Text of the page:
“Mental health” isn’t just a trendy concept that’s floating around. It refers to a person’s overall psychological and emotional wellbeing. Your mental health affects your day-to-day life and it requires maintenance, just like physical wellness. It affects how your think, feel, and act.
So how can you improve your mental health?
Humans are naturally drawn to stories. It’s no surprise, then, that reading a book can improve one’s psychological and emotional wellbeing. There are multiple studies that show scientific evidence that reading regularly, even just 20 pages a day, can be beneficial. Reading literary fiction has proven even more advantageous than reading non-fiction in many cases.
Scientists discovered mirror-neurons in the mid-1990s. These are the neurons that fire in our brains whenever we perform an action ourselves, or see it performed by someone else. They play a big role in our understanding of empathy, which is our ability to understand or share the feelings of another.
Empathy is crucial to the success of our interpersonal relationships. Seems like a good thing to regularly cultivate, right? Those who read fiction tend to score higher on empathy tests. That’s because fiction augments reality and can help you to develop better social skills and understanding. It is, as Keith Oatley says, “consciousness being passed from mind to mind.” So, break out that library card and borrow a novel or two and keep those mirror neurons firing.
When compared with other activities meant to help one unwind and relax, reading comes out on top. The University of Sussex did a study that showed reading for pleasure can reduce stress levels by more than 60%. The participants heart rates and stress levels were monitored while engaging in various forms of relaxation: drinking tea, listening to music, taking a walk… still, reading showed to be the strongest method for helping both the body and the brain to relax.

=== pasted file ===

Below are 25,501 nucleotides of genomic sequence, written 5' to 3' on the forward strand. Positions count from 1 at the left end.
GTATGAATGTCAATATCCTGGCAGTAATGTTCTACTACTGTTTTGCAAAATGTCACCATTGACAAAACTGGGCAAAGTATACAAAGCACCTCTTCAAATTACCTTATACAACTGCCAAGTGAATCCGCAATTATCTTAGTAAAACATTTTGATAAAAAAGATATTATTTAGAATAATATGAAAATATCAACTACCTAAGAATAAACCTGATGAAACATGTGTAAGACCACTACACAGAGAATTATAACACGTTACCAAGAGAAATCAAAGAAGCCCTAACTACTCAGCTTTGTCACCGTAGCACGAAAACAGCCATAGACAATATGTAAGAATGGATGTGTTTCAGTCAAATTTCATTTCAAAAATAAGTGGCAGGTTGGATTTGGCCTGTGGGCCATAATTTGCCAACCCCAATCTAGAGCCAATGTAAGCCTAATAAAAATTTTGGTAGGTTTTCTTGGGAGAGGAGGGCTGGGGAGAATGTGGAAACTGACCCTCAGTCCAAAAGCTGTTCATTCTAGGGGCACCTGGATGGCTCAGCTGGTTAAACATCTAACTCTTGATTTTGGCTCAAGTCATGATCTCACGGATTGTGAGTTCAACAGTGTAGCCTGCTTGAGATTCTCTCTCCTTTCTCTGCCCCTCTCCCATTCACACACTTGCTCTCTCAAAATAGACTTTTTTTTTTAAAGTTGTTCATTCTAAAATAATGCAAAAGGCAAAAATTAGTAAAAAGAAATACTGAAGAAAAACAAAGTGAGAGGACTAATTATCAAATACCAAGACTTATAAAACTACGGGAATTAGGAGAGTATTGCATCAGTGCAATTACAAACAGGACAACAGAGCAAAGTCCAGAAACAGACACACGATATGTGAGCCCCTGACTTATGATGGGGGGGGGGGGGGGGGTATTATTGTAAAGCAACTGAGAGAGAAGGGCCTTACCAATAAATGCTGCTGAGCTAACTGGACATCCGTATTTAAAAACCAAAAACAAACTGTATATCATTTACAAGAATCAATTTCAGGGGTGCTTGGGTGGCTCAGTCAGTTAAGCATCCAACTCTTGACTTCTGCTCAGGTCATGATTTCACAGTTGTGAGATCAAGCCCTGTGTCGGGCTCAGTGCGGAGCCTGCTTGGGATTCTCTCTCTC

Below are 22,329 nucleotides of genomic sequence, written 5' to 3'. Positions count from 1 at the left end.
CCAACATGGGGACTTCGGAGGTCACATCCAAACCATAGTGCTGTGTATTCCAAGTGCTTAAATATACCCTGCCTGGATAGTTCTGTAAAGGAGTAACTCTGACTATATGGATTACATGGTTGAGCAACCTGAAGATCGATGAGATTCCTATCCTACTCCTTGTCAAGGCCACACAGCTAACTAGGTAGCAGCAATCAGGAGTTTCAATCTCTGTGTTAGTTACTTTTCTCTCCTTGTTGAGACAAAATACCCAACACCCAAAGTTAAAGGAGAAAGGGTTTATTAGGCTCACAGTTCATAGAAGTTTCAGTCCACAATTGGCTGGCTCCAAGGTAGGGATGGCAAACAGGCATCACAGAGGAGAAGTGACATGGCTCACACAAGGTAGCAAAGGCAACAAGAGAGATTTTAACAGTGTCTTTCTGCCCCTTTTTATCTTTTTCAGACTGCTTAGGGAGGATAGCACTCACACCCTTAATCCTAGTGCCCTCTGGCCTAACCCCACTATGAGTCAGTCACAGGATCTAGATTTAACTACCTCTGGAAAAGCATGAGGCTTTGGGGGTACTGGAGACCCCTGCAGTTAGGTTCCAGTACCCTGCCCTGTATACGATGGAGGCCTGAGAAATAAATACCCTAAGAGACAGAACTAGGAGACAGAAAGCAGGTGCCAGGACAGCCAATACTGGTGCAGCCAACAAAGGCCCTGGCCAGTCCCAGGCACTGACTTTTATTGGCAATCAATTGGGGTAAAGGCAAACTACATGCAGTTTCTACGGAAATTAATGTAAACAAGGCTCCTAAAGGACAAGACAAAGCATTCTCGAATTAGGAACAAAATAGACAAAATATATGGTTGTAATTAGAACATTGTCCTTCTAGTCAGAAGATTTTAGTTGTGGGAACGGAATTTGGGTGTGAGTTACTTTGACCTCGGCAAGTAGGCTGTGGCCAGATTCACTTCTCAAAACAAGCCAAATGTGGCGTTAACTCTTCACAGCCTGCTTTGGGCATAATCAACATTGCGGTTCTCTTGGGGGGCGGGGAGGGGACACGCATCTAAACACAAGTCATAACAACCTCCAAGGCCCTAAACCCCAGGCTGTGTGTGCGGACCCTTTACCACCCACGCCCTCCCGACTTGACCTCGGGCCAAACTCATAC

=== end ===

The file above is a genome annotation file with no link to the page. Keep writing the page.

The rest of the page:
Getting lost in a book for a few hours can reduce stress and even decrease depression—which is connected to those increased empathy levels. Think of your daily dose of reading a chapter or two after a long day at work as a regular “bibliotherapy” session.
The mental activity of reading is good for you! It makes you more flexible, able to adjust and adapt to evolving situations. It prevents mental decline and keeps your brain in shape. Not only can reading help stave off dementia and Alzheimer’s, it actually improves memory and focus.
Those who do not engage in mentally active pursuits like reading can experience a higher percentage and rate of mental decline. But those who do read books (over magazines or other forms of media) live longer. Reading just 4 hours a week can make you more than 20% more likely to outlive than those who don’t read at all.
So yeah, reading is pretty great for you. Whether it’s fantasy, historical fiction, poetry, or biographies, reading is good for the brain. Just make sure you grab a print book now and then instead of always reaching for an e-reader. Less screen time is better for the brain and the eyes.